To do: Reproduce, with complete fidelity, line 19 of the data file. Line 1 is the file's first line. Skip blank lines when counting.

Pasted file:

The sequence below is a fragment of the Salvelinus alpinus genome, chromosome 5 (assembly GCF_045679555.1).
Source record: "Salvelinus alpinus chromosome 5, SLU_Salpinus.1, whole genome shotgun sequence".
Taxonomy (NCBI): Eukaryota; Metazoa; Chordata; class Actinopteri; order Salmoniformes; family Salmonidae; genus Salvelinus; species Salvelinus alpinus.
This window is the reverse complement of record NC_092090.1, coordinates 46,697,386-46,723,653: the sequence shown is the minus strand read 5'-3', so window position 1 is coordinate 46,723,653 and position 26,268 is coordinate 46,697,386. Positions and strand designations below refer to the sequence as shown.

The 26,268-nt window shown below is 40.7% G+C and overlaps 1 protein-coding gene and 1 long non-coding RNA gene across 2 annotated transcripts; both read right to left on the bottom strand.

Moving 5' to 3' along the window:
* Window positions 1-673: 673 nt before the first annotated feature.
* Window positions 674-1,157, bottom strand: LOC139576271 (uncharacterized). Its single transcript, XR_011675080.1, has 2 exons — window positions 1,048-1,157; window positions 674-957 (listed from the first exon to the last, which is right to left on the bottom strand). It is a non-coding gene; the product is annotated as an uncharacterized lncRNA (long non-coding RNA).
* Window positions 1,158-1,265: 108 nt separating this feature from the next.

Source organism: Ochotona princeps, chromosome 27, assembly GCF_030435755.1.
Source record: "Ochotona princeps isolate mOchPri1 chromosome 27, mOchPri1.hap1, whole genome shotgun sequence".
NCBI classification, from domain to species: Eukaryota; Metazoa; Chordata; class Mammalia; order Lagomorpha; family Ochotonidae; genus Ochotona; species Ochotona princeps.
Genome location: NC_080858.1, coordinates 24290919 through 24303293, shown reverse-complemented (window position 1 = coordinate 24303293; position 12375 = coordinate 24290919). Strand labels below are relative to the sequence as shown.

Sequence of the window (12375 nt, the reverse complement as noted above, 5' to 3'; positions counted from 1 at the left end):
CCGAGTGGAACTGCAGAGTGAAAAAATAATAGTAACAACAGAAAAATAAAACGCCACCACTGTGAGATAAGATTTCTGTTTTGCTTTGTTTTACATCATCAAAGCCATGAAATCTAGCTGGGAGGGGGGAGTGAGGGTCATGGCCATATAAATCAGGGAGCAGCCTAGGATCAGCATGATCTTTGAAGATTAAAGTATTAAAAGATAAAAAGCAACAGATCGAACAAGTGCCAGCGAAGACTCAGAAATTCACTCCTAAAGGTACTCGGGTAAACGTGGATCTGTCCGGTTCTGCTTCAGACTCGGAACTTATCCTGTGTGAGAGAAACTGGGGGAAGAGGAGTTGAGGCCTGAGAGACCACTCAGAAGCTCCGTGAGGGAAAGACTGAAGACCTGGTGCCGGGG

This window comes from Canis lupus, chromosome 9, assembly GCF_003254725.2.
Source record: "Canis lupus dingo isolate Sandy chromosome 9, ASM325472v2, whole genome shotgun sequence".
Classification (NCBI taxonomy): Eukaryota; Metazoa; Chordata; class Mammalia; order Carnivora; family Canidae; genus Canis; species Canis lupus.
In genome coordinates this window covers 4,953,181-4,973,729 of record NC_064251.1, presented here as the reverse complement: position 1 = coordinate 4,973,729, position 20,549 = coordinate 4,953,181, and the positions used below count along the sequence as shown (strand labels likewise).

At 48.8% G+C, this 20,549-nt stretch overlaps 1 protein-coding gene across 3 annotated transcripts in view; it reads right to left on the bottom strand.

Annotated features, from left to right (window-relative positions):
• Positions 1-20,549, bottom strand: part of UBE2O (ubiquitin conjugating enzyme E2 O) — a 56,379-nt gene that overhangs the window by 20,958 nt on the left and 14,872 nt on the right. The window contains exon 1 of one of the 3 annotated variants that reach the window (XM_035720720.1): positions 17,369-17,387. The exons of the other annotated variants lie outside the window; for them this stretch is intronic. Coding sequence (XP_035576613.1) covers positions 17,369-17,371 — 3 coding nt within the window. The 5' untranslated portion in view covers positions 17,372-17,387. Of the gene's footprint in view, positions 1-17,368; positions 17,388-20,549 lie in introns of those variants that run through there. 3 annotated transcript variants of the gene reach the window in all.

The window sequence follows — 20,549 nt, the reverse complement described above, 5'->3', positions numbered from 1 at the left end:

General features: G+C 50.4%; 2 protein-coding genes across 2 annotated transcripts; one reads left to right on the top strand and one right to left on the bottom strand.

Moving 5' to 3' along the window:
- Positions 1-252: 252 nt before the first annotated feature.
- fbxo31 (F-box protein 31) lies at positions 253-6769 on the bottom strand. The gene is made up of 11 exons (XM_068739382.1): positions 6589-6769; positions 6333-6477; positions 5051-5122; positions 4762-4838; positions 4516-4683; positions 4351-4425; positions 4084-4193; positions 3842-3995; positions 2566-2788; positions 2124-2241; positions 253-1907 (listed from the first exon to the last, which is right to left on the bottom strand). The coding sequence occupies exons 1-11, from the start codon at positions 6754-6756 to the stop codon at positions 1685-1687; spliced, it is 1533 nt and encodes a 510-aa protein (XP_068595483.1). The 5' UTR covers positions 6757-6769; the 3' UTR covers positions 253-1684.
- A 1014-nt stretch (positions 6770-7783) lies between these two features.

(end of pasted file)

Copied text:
In genome coordinates this window covers 4,953,181-4,973,729 of record NC_064251.1, presented here as the reverse complement: position 1 = coordinate 4,973,729, position 20,549 = coordinate 4,953,181, and the positions used below count along the sequence as shown (strand labels likewise).